But before I do I am going to call you on your faulty reading. Just as the non-religious fault the religious for literal interpretations, you are reading these passages too literally. One must read them with objectivity and metaphor. You are going into these reading already intent on disproving them via a purely textual analysis, and one based on the English language at that. To truly understand any thing god, you have to leave the literal behind. You must also read these materials with a sense of history and acceptance that what was written then will perhaps apply universally to now, but cannot be interpreted through the fixed lens of modernity. I am going to put my comment in chunks because WordPress is not very friendly to lengthy posts.

    Now…
    1. “What is the nature of man?”-The nature of man is just the nature of man. He is a mix of the base animal, the world around him, and a bit of higher reason that tends to get him into trouble when he forgets to couple it with the first two. Humans a multi-faceted in nature, so all types are just what they are-no one type is correct or incorrect until a group decides to establish social norms. And even then, as we all know, they can be a bit…ridiculous; usually due to ignorance.

    2. “So please tell me, are these attributes of god too? Is this his likeness? If it is not, then please can someone tell why a god who we are told is perfect would create anything less than perfect? What was the intention in creating man whose choices many times lead to him harming others or himself, that is, he is due to err.” – You must broaden your idea of perfection, in all things. Perfection will always be subjective. As it should be. And I believe that yes, our flaws are just as much a part of god’s likeness as any physical construction. Religious works are rife with gods making mistakes. Nature makes mistakes, is a mistake. It has to, for that is how it changes and adapts, and evolves. And why should our gods not be flawed? If man’s god were flawless, how would he be able to love his children? It is our understanding of imperfection, and our love of one another through our mistakes that is perfect. Man must be as flawed as nature, for how could a flawless species co-exist among a universe of flawed species? The balance would be so off, that it would all crumble. Everything other than man in man’s world, including his god makes errors, so why wouldn’t man? I think a creator gets some points for humility and consistency on this one.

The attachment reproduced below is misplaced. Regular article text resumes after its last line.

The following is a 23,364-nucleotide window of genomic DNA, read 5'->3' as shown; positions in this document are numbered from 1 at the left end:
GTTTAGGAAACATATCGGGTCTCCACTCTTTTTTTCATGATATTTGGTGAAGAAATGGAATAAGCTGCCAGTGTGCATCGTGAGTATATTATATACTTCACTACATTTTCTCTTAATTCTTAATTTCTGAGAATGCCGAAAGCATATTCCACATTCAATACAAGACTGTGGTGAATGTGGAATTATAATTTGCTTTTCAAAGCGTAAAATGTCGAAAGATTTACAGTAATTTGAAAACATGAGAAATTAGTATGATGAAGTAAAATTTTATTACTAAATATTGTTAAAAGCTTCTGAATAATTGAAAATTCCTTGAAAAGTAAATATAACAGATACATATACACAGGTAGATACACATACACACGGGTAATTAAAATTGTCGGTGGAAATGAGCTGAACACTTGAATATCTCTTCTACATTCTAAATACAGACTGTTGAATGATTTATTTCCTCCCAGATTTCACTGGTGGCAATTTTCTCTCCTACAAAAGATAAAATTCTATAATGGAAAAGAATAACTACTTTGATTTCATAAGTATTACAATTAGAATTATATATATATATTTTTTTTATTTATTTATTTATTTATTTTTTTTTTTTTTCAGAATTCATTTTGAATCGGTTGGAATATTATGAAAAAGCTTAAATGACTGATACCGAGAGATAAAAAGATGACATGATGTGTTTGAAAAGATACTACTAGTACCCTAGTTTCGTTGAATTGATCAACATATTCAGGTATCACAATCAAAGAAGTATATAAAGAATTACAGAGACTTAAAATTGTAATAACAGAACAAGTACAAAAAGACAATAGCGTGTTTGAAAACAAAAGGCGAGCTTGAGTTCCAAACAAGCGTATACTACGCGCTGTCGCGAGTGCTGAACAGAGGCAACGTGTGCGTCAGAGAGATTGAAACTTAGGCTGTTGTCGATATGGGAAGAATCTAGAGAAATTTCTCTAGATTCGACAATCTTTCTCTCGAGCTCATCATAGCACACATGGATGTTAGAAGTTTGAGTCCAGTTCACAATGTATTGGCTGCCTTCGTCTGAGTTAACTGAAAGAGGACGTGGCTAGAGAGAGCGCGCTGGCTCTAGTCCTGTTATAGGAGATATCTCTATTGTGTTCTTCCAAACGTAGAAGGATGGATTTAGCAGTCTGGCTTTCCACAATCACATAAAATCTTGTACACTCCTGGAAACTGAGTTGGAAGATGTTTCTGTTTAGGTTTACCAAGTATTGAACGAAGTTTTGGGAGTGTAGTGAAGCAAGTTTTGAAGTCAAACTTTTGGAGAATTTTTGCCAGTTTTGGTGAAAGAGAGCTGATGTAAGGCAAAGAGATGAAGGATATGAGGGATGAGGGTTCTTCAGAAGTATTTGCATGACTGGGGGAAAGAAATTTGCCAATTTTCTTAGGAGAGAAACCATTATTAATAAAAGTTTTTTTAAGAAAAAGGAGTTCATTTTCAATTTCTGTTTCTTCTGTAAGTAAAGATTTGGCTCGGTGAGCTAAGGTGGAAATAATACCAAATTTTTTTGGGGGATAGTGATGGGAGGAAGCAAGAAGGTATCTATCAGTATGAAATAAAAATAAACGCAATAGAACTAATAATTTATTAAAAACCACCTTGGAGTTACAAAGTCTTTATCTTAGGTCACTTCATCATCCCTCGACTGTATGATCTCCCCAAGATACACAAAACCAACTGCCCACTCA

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    • makagutu says:

      Hello my friend, am doing well, been long since we heard from your good self.

      I think the first analysis to any text, would be textual before we can even think of doing a metaphorical reading. And to say that I may be doing it wrong because I have read it in English is to require me to look for the Greek, Aramaic or Hebrew originals, learn this languages to then read it and understand what whoever wrote it really meant, in this case, you and me agree very few people are going to read the bible or worse still get anything from it. Am open to metaphors, question is where does the metaphor stop? Will whoever is reading metaphorical say the first verse, that is, in the beginning god, is literal but thereafter it turns to metaphor?

      1. I am in agreement with your analysis of man. Maybe I can only add that he has moved away from his nature to think he is so different from other animals just because he has the ability to think of conceptions.

      2. I disagree with you on perfection. Perfection is not subjective, it is absolute, imperfection is subjective. A thing is either perfect or it is imperfect and it can be imperfect in degrees. To say perfection is not absolute is to involve oneself in endless word games. If you accept that the creator is as flawed as we are, the implication here for me therefore is, he owes all of us an apology for creating us with flaws and then demanding more from us than he gave us. And that the god believers cannot then walk around telling people they are going to be punished for the flaws which are not of their own making.

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      • themodernidiot says: